The Boston Celtics have never made it a habit to celebrate division titles. Not with Bill Russell blocking shots, or with John Havlicek, or with Larry Bird, and not with the new Big Three. The NBA’s winningest franchise only hangs banners for league championships, not for beating out the New York Knicks and Philadelphia 76ers in the Atlantic Division. Getting to Game 7 of the Finals and losing was a disappointment, just like losing in the second round was, just like anything short of hanging an 18th banner this season would be.
But this year’s Atlantic Division title, the team’s fifth straight, still carries more significance than the past four.
“I don’t know if I’ve ever congratulated the team for winning one,” Doc Rivers said. “But I did tell them, ‘Guys, I know it’s not a big deal to us’ — and it isn’t because we’re not in this to win divisions — ‘but we were two games under .500 at All-Star break and the fact that you did it and did it this early I think is very impressive.’”
The Celtics went from 15-17 at the All-Star break to 37-26 now, clinching the Atlantic Division with three games remaining on the schedule. They’ve lost Rajon Rondo and Ray Allen for significant time, and Jermaine O’Neal, Chris Wilcox and Jeff Green for the season (Green before he played a single game). They can’t rebound on most nights and can’t score on many others. They are aging and they are supposed to be past their collective prime.
But they’re proud.
“Don’t count us out,” Garnett said. “You guys called us old, over. I read some of your pathetic articles, some of your lousy analysis. It’s opinion and obviously you don’t know what drives us. We thank you for those articles and we appreciate it because it lit a fire under us.”
There were no champagne showers after the clinching win, there was no real celebration. Again, these Celtics are about more than division titles. It would be against their beliefs to celebrate something that to them is nothing more than a trivial paper accomplishment, which means nothing tangible except that it promises them at least the fourth seed. Yet even Paul Pierce, who noted that “all we care about around here is a championship banner,” understands that this year is different.
“I mean, it is a good accomplishment,” he said even after noting that he wouldn’t pop any bubbly. “The guys should recognize where we came from to what we are today.”
This season has been a process as the veterans worked themselves into shape, as a bench filled primarily with newcomers molded into a cohesive unit. Garnett complained that reporters and columnists counted the Celtics out, but it was their own doing. After getting ousted 4-1 by the Miami Heat in last year’s playoffs, the Celtics started 4-8 and then, after a brief revival seemed to right the ship, lost their final five games entering the All-Star break. Rivers and the players swore they found something they could build on during the final loss before the break, a 119-104 blowout to the Oklahoma City Thunder, but their words were difficult to believe. The Celtics, this proud, championship-driven team, taking moral victories from a 15-point loss? Oh, it seemed, how the mighty had fallen.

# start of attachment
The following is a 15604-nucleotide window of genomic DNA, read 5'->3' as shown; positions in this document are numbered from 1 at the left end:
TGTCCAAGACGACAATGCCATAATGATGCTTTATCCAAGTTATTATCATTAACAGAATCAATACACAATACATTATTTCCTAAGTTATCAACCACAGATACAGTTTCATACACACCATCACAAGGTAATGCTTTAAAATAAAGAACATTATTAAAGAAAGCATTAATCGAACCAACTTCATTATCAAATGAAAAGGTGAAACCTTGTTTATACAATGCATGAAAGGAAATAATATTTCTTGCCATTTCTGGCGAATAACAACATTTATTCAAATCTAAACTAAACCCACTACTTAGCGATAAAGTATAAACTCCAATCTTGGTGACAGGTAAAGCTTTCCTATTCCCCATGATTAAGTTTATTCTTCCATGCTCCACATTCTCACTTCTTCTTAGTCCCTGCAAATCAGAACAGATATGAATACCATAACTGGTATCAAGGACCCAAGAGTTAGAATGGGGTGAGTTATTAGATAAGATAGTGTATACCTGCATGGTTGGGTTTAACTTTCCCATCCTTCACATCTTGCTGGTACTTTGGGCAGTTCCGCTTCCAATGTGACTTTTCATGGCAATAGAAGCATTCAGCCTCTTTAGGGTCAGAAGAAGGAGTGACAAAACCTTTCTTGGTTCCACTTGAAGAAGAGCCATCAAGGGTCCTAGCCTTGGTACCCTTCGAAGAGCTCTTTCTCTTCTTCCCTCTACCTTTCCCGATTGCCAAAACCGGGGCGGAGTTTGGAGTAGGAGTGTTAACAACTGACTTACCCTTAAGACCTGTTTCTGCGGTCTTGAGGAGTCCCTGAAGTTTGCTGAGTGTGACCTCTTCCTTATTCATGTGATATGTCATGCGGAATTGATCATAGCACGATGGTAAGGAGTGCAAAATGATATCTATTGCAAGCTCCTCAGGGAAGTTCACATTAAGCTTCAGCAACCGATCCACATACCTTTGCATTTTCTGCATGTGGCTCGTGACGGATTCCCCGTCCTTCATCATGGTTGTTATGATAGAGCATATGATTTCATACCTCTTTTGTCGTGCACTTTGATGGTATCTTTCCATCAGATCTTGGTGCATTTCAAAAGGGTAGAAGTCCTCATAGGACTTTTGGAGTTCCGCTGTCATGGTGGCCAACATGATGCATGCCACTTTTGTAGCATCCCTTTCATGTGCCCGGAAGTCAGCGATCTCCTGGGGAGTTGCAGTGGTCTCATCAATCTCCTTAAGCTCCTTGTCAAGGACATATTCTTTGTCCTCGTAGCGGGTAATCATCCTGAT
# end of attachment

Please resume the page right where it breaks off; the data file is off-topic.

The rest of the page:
Except the Celtics made good on their word. The team that returned after All-Star break was different. It helped that Garnett started playing center, Avery Bradley began proving himself, Rajon Rondo took off chasing after John Stockton’s double-digit assists streak record and Paul Pierce steadily managed to provide whatever the Celtics needed, but the success was marked mostly by a team-wide commitment to, well, the team.
“They just kind of figure it out,” Rivers said after last night’s 102-98 win, and it was far from the first time he praised the team’s mental makeup.
Against the Magic, Pierce took over Rondo’s role of distributor and dished 14 assists. Bradley continued to occupy Allen’s former role of starting shooting guard and poured in 23 points. Greg Stiemsma blocked four shots and protected the interior after Boston had been weak there to begin the night. E’Twaun Moore played legitimate minutes for the first time in what seemed like forever and drilled two important shots.
It was a prime example of what this team has become — a cohesive crew that thrives by giving whatever the game needs.
“One of the hardest things to do in this league is to create chemistry,” Garnett said. “I knew at some point as a unit we’d get a rhythm and ride that rhythm out. That’s what you’ve seen since the All-Star break. We came back refreshed, focused. Like I said, we don’t have a lot of practice time to implement our system, our schemes. But we do have a core here. What you’ve seen up until this point, obviously to a point where we’ve won the division, is not only confidence but believing in that system, believing in that rhythm and riding that rhythm out.”
These Celtics are your Atlantic Division champions. Whether they want to show it or not, they take some pride in that fact. For the past four years the division title has been almost a given. But this season, the Celtics worked damn hard to get here.